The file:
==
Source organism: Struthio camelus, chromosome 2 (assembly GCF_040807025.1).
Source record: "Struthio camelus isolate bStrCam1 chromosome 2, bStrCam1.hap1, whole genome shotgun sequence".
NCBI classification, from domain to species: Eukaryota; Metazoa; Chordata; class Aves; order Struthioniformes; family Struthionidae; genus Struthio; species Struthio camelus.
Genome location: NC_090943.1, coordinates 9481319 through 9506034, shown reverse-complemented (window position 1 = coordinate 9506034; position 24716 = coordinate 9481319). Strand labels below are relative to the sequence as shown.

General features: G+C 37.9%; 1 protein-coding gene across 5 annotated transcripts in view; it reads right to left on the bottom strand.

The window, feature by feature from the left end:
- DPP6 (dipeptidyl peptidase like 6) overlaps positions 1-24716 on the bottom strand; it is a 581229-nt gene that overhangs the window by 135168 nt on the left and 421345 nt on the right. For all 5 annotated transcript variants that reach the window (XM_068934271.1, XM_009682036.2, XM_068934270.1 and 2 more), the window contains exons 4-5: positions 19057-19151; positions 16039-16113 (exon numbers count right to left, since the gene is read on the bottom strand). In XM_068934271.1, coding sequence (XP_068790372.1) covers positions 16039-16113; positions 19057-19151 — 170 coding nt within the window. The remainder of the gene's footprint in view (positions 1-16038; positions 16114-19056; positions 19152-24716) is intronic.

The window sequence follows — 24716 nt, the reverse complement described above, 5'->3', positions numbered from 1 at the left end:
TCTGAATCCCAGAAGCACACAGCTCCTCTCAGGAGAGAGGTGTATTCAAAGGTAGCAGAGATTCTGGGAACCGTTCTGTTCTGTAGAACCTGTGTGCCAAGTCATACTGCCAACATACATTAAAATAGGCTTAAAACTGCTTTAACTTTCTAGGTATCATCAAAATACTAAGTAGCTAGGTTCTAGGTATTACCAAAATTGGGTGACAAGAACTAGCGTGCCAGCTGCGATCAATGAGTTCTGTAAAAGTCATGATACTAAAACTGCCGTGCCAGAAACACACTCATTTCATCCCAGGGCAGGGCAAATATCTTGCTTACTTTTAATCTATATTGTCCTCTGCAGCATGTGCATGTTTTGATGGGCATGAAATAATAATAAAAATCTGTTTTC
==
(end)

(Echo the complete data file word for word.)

Source organism: Struthio camelus, chromosome 2 (assembly GCF_040807025.1).
Source record: "Struthio camelus isolate bStrCam1 chromosome 2, bStrCam1.hap1, whole genome shotgun sequence".
NCBI classification, from domain to species: Eukaryota; Metazoa; Chordata; class Aves; order Struthioniformes; family Struthionidae; genus Struthio; species Struthio camelus.
Genome location: NC_090943.1, coordinates 9481319 through 9506034, shown reverse-complemented (window position 1 = coordinate 9506034; position 24716 = coordinate 9481319). Strand labels below are relative to the sequence as shown.

General features: G+C 37.9%; 1 protein-coding gene across 5 annotated transcripts in view; it reads right to left on the bottom strand.

The window, feature by feature from the left end:
- DPP6 (dipeptidyl peptidase like 6) overlaps positions 1-24716 on the bottom strand; it is a 581229-nt gene that overhangs the window by 135168 nt on the left and 421345 nt on the right. For all 5 annotated transcript variants that reach the window (XM_068934271.1, XM_009682036.2, XM_068934270.1 and 2 more), the window contains exons 4-5: positions 19057-19151; positions 16039-16113 (exon numbers count right to left, since the gene is read on the bottom strand). In XM_068934271.1, coding sequence (XP_068790372.1) covers positions 16039-16113; positions 19057-19151 — 170 coding nt within the window. The remainder of the gene's footprint in view (positions 1-16038; positions 16114-19056; positions 19152-24716) is intronic.

The window sequence follows — 24716 nt, the reverse complement described above, 5'->3', positions numbered from 1 at the left end:
TCTGAATCCCAGAAGCACACAGCTCCTCTCAGGAGAGAGGTGTATTCAAAGGTAGCAGAGATTCTGGGAACCGTTCTGTTCTGTAGAACCTGTGTGCCAAGTCATACTGCCAACATACATTAAAATAGGCTTAAAACTGCTTTAACTTTCTAGGTATCATCAAAATACTAAGTAGCTAGGTTCTAGGTATTACCAAAATTGGGTGACAAGAACTAGCGTGCCAGCTGCGATCAATGAGTTCTGTAAAAGTCATGATACTAAAACTGCCGTGCCAGAAACACACTCATTTCATCCCAGGGCAGGGCAAATATCTTGCTTACTTTTAATCTATATTGTCCTCTGCAGCATGTGCATGTTTTGATGGGCATGAAATAATAATAAAAATCTGTTTTC